Let’s hope things get back to normal this year, a positive new normal embracing a healthy attitude to the environment and addressing inequality.
In antiquity, there’s lots to look forward to, including:
When the Grand Egyptian Museum (GEM) opens this summer, it is primed to become one of the most important museums on the planet bringing together the important items from Egyptian history and overlooking the pyramids at Giza.
The ancient computer created by the Ancient Aliens finally gets its own show at the British Museum. Rumours that the Museum are planning to remove the stone circle from Wiltshire and place it in the Duveen Gallery are unconfirmed.
Continuing the British Museum’s intercultural dialogues, this exhibition will explore the representation of women in world belief from ancient art to modern.
Decoding hieroglyphs at BM
The decipherment of hieroglyphs has challenged thinkers for centuries. Notable scholars from the medieval period have attempted it with limited success. This show coincides with the bicentenary of the date traditionally associated with the translation, the publication of a letter to Mr Dacier (the secretary of the French Academy).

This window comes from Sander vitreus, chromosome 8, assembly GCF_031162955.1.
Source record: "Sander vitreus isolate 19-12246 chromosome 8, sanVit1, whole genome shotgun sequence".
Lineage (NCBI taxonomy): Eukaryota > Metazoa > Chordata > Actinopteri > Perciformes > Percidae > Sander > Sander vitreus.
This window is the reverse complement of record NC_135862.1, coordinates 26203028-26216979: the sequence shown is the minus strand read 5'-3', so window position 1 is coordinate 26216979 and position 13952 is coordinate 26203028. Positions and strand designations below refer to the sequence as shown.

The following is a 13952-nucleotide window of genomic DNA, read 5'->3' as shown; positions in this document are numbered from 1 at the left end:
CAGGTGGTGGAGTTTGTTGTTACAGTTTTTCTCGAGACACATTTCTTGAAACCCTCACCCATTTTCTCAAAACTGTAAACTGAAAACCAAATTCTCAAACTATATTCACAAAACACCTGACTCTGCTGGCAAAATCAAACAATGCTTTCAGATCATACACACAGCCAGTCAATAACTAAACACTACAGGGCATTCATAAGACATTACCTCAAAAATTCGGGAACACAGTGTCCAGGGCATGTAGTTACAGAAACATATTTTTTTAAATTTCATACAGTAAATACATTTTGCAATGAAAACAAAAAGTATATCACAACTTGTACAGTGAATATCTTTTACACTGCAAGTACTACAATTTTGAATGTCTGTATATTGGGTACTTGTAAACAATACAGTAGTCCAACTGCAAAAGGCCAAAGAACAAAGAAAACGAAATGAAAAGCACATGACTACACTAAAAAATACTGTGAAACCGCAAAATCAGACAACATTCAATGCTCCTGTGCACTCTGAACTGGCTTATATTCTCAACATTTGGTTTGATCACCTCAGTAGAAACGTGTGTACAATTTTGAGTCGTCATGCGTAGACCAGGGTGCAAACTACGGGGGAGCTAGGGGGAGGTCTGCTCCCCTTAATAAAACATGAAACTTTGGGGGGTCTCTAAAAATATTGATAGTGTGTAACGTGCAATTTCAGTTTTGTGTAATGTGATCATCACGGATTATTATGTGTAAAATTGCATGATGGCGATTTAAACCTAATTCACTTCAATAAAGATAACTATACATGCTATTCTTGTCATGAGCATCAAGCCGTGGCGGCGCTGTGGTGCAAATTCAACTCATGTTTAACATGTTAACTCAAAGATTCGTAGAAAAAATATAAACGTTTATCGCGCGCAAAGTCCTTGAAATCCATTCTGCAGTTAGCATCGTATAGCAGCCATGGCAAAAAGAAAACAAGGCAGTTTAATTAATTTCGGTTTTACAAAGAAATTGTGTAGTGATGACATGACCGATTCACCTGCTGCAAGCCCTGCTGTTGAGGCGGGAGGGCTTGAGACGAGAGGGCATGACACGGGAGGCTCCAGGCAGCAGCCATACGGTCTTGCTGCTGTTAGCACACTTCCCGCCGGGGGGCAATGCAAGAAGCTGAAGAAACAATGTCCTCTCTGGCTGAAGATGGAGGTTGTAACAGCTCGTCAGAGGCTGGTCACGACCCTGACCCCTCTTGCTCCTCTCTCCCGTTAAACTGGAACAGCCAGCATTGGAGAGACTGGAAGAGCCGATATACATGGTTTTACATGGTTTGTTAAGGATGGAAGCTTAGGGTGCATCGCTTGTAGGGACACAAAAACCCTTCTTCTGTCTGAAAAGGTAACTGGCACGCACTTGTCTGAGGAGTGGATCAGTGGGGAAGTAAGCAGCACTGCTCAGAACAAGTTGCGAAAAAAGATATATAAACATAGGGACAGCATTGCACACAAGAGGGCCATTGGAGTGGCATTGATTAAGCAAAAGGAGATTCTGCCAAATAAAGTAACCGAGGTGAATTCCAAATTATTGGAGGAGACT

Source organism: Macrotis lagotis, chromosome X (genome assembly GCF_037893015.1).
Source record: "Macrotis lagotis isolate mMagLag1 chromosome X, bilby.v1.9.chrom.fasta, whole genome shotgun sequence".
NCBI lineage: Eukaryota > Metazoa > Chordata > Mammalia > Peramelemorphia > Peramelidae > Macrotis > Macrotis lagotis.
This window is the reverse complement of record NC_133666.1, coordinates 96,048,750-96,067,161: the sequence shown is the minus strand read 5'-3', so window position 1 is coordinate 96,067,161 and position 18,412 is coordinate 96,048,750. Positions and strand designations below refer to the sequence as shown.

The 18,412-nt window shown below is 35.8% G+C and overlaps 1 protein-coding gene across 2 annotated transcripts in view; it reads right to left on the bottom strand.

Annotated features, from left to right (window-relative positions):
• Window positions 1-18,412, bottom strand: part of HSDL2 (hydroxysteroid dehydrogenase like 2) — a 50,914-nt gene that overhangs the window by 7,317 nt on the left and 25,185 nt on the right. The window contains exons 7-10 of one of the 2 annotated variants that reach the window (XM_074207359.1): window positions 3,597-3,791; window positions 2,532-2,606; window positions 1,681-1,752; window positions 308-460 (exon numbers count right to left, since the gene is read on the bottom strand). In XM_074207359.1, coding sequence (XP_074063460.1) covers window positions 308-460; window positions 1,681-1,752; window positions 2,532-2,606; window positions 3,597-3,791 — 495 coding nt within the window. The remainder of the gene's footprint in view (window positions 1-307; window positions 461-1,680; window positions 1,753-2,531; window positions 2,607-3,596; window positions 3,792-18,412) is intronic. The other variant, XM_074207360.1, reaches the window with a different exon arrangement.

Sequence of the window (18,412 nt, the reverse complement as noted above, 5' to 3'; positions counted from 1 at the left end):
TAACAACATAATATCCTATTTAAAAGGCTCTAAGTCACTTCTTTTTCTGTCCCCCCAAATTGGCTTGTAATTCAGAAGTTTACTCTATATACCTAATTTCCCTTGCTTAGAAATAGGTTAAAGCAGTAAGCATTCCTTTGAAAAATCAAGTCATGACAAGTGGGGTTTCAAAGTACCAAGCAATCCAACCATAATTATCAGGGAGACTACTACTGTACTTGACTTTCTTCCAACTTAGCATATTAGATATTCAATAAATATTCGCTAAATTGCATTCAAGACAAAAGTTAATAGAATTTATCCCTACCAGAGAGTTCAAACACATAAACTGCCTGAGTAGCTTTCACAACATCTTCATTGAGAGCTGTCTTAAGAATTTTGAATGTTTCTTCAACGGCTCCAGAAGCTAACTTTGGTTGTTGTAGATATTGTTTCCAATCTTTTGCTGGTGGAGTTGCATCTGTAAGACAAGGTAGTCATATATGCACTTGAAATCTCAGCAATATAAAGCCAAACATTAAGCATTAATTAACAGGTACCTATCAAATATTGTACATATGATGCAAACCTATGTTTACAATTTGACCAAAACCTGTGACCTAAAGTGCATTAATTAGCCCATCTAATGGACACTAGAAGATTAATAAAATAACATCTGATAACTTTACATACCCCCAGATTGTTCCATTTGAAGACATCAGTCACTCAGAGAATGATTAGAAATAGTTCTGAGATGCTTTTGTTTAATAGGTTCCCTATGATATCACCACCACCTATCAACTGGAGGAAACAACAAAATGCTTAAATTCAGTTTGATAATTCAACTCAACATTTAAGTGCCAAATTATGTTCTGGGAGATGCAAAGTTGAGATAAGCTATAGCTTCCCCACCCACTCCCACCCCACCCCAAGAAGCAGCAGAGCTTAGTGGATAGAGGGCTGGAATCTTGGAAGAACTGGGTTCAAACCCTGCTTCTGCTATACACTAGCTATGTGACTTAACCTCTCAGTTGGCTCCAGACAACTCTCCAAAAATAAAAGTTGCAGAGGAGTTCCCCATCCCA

This exhibition tells the story of the Kushite Dynasty of pharaohs which ruled the land of the Nile for 50 years. This exhibition highlights the importance of this vast kingdom, located in what is now northern Sudan and will hopefully raise its profile.
Mazurek investigate the cult of the goddess Isis and how it affected ideas of Greek identity in the Roman Empire. As well as being an important phenomenon in its own right, the cult of Isis is also a good way to analyse ancient culture. Promises to be an important work of scholarship.
The mummified remains of humans from Egypt have interested people around the world. This important book explores the long history of Western engagement with mummies from the medieval period onwards.
Slavery underpinned the ancient economy and defined its societies and cultures. This book will examine the evil institution at a time of transformation through in depth local case studies of different periods.
Arguably a war that continues to shape our world today, the internecine struggle between Antony, Cleopatra and Octavian continues to intrigue scholars and inspire artists.